Organizing your tapes, film and photos

Organizing your tapes, film and photos

At Charter Oak Scanning we understand how precious your memories are and keep careful track of each one of your items every step of the way. 

When you send or drop-off your analog media, whether it’s tapes, film, slides or photos, we first go through each of your items to count, organize and label each one with your name, order number and number of that item.

If you know the content of your tapes or film, you can label the outside of each tape or box and we will use that label as the title of the video file we produce. If you would like your videos in a certain order, you may find it easiest to number each one on the outside and we will follow the order that you have indicated.

If your tapes are not labeled and you don’t know what is on them, not to worry! We will number and label every item and you can easily rename your digital videos or film when you view them.

We use the same process for slides and photos. If you have slides in carousels or boxes you can may add  a label to the outside of the box if there isn’t one already. Any label or information written on the box will be used to name the folder that contains the slides in that box.

If you have photos, in can be helpful to organize them into groups and place each group in a labeled envelope or plastic bag. We will use that label to name the folder that includes those photos.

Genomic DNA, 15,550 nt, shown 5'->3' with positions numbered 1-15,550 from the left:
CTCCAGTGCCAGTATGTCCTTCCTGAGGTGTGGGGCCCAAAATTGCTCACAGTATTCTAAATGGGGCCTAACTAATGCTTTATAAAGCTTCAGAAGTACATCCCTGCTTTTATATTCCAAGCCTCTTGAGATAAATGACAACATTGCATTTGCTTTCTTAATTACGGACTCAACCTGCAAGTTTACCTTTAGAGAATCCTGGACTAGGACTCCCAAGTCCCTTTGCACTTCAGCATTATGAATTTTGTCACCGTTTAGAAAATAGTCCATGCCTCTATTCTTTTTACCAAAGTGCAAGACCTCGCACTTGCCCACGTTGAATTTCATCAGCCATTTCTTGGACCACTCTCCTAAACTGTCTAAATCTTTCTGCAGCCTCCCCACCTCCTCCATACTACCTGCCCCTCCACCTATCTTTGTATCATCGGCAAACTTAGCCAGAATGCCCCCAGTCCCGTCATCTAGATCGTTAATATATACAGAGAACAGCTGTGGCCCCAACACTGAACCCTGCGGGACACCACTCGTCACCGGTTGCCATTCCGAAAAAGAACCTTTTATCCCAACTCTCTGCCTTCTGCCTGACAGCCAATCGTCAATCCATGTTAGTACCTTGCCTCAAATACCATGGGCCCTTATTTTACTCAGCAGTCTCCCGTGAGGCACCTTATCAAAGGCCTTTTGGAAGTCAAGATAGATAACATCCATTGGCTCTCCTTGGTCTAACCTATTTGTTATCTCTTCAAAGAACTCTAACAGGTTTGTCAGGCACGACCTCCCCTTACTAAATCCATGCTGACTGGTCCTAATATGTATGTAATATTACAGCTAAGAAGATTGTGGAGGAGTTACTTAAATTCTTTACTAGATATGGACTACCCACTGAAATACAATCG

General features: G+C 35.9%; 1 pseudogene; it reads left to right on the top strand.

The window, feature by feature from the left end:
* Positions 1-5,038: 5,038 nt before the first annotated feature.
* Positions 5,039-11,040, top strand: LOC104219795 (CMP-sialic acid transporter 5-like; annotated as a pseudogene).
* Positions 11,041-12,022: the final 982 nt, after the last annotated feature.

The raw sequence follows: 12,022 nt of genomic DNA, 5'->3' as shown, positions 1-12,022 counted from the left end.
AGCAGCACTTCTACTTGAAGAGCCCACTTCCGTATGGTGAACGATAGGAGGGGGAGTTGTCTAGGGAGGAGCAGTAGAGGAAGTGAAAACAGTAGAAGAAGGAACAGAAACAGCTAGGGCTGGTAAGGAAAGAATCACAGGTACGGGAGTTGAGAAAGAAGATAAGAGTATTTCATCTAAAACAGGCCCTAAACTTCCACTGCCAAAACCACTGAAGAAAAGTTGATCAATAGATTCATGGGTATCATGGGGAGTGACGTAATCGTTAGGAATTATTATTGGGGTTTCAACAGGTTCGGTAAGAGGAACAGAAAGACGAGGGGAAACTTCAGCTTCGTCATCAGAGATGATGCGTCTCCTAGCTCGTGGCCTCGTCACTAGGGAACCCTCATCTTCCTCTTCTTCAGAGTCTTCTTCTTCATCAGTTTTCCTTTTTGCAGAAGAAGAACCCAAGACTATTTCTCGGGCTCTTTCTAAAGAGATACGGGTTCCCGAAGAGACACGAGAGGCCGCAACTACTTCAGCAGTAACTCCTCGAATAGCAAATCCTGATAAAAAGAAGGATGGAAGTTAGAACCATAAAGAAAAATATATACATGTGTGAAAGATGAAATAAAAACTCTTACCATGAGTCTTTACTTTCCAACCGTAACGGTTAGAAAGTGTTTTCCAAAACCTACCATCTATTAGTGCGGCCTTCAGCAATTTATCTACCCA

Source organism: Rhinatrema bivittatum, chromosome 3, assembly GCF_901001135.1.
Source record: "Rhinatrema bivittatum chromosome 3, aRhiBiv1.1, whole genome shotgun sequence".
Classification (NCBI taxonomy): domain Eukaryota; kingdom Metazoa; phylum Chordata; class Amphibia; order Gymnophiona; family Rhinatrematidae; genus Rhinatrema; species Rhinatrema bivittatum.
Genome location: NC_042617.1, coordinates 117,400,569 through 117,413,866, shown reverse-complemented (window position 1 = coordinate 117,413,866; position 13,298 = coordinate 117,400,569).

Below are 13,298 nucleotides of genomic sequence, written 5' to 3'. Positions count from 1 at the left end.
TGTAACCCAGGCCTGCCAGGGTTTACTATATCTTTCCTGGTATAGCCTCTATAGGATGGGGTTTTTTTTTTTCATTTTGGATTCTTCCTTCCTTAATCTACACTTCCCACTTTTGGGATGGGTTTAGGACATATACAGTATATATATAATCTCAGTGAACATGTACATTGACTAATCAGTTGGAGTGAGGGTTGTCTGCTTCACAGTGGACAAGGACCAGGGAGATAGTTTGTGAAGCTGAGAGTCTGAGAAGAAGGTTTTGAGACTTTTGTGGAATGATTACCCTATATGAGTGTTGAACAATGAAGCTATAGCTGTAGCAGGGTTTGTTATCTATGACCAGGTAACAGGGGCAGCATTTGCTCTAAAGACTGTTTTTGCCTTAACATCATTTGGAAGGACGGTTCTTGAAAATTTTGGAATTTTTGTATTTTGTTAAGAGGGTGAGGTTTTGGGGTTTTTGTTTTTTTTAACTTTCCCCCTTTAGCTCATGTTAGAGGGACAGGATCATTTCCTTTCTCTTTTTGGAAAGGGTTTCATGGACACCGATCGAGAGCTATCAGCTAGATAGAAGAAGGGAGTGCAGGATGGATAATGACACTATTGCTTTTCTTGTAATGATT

If you haven’t grouped your photos or labeled your slides, not to worry! We will number any bags or boxes and create folders with corresponding numbers. Once you have your digital photos it is easy to rename or organize your memories as you view them.

How many pixels is enough?

How many pixels is enough?

When it comes to resolution, intuition says more is better. But how much is enough? And is there a limit to how much resolution you can get from a scan?

DPI, or dots per inch, is a way of measuring the density of the resolution of a scanned photo, slide, or negative. A dot, or pixel, is a single unit representing one color in a digital image. Many pixels together make an image on your screen. Scanning at higher resolutions divides the same picture into more pixels.

DPI varies by media. Most photographs, printed at 1-hour photo huts, have about 600 DPI worth of resolution. This means you will get an increase in image quality going up to 600 DPI, after that you reach the physical resolution the media you’re scanning. For slide film and negatives, 2000 DPI – 4000 DPI is appropriate to capture near the limit of detail rendered in the celluloid emulsion.

A 35mm kodachrome slide image boundary is 34m x 23mm, converted to inches because it’s dot per INCH, 1.34” x 0.90”. At 4000 DPI, the image scanned will be 5360×3600 pixels or close to 19MP. There are 2 factors limiting the resolution captured on film to around 20 megapixels; film grain, and lens quality. Similar to pixels, film is made of small light sensitive particles. In color film these particles measure about 10-25 microns. So the “physical resolution” of film is about 2500 DPI.

Cheap lenses can reduce the detail in an original image, blurring it considerably. Low quality glass or plastic lenses on many cameras from the 70’s, 80’s, and 90s limits the quality of many images from this time period to 2500 DPI or less.